Acts 1:1-11 (no changes to Biblical text in Lectionary)

1 In my earlier work, Theophilus, I dealt with everything Jesus had done and taught from the beginning 2 until the day he gave his instructions to the apostles he had chosen through the Holy Spirit, and was taken up to heaven. 3 He had shown himself alive to them after his Passion by many demonstrations: for forty days he had continued to appear to them and tell them about the kingdom of God. 4 When he had been at table with them, he had told them not to leave Jerusalem, but to wait there for what the Father had promised. ‘It is’ he had said ‘what you have heard me speak about: 5 John baptised with water but you, not many days from now, will be baptised with the Holy Spirit.’
            6 Now having met together, they asked him, ‘Lord, has the time come? Are you going to restore the kingdom to Israel?’ 7 He replied, ‘It is not for you to know times or dates that the Father has decided by his own authority, 8 but you will receive power when the Holy Spirit comes on you, and then you will be my witnesses not only in Jerusalem but throughout Judaea and Samaria, and indeed to the ends of the earth.’
            9 As he said this he was lifted up while they looked on, and a cloud took him from their sight. 10 They were still staring into the sky when suddenly two men in white were standing near them 11 and they said, ‘Why are you men from Galilee standing here looking into the sky? Jesus who has been taken up from you into heaven, this same Jesus will come back in the same way as you have seen him go there.’


Revised New Jerusalem Bible 2018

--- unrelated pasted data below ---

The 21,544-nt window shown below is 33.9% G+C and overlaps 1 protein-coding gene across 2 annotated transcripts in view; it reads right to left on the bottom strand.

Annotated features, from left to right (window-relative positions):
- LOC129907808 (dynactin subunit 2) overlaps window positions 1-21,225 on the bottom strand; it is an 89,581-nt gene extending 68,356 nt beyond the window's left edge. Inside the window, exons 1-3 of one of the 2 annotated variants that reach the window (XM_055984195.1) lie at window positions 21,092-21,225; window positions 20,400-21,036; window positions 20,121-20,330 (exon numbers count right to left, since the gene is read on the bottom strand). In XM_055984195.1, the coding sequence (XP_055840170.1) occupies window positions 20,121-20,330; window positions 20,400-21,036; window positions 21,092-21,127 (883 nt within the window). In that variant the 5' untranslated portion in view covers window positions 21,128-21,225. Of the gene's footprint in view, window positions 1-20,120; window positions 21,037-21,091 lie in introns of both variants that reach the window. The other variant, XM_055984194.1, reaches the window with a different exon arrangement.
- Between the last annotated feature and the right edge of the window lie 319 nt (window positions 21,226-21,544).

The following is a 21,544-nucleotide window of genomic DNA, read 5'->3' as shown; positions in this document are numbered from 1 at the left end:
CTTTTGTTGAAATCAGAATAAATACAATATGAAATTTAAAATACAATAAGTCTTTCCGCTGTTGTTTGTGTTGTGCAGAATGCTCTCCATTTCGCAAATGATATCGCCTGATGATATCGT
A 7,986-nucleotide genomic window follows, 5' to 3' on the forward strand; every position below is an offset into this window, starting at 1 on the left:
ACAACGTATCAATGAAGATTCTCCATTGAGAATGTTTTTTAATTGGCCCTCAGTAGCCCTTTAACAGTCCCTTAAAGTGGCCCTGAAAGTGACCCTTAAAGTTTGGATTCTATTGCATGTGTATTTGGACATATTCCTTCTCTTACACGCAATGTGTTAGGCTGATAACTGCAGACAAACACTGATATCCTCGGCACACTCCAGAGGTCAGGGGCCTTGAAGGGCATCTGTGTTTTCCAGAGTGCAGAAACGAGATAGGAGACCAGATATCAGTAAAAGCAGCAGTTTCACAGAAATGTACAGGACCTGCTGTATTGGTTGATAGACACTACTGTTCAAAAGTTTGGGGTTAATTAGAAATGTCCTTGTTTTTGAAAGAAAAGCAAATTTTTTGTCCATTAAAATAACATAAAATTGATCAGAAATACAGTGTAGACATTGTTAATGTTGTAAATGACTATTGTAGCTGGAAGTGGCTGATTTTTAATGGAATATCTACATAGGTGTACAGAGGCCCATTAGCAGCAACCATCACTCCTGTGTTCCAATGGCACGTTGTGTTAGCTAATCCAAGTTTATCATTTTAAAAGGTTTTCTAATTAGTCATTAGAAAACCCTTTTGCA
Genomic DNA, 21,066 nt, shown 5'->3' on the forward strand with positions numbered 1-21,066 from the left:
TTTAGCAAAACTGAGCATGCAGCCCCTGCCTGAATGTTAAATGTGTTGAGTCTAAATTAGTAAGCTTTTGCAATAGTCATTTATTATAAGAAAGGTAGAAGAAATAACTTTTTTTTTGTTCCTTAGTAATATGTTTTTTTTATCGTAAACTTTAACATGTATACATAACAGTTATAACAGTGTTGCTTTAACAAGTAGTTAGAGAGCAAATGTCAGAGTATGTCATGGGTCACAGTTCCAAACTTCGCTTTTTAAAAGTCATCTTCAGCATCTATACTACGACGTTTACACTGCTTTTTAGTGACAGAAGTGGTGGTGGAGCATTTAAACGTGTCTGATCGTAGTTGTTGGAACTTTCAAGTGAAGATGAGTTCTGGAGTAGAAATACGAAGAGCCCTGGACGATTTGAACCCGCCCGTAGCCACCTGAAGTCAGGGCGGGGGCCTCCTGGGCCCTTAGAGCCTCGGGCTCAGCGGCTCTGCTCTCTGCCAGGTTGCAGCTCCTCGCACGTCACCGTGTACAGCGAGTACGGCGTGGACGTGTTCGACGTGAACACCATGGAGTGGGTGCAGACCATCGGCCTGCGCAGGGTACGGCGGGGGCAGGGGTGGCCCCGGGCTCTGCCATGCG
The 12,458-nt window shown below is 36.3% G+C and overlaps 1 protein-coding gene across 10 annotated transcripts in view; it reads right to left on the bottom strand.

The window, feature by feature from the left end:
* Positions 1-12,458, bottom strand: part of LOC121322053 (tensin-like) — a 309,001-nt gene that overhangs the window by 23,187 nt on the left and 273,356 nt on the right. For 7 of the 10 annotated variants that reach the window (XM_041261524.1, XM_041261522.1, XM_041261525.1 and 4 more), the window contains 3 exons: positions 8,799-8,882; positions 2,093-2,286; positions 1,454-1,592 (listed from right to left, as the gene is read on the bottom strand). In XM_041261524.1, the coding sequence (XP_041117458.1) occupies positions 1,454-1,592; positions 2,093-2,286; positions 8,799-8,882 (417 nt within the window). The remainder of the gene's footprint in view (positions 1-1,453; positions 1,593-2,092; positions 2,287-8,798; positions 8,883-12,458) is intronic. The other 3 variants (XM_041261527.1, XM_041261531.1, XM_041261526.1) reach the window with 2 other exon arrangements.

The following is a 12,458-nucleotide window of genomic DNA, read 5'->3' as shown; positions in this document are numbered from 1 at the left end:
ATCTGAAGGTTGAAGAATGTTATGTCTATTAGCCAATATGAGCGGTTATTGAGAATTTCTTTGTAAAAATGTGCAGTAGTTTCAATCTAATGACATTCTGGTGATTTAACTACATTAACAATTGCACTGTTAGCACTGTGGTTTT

Acts 1:1-11

1 In my earlier work, Theophilus, I wrote about everything Jesus began to do and teach from the beginning 2 until the day when, after giving instructions to the apostles he had chosen through the Holy Spirit, he was taken up to heaven. 3 He had presented himself alive to them after his Passion by many proofs: for forty days he had continued to appear to them speaking about the kingdom of God. 4 While at table with them, he had told them not to leave Jerusalem, but to wait there for what the Father had promised. He had said, ‘This is what you have heard me speak about: 5 for John baptised with water, but you will be baptised with the Holy Spirit not many days from now.’
6 Now having met together, they asked him, ‘Lord, is this the time for you to restore the kingdom to Israel?’ 7 He replied, ‘It is not for you to know times or dates that the Father has laid down by his own authority, 8 but you will receive the power of the Holy Spirit coming upon you, and you will be my witnesses both in Jerusalem and throughout Judaea and Samaria, and indeed to the ends of the earth.’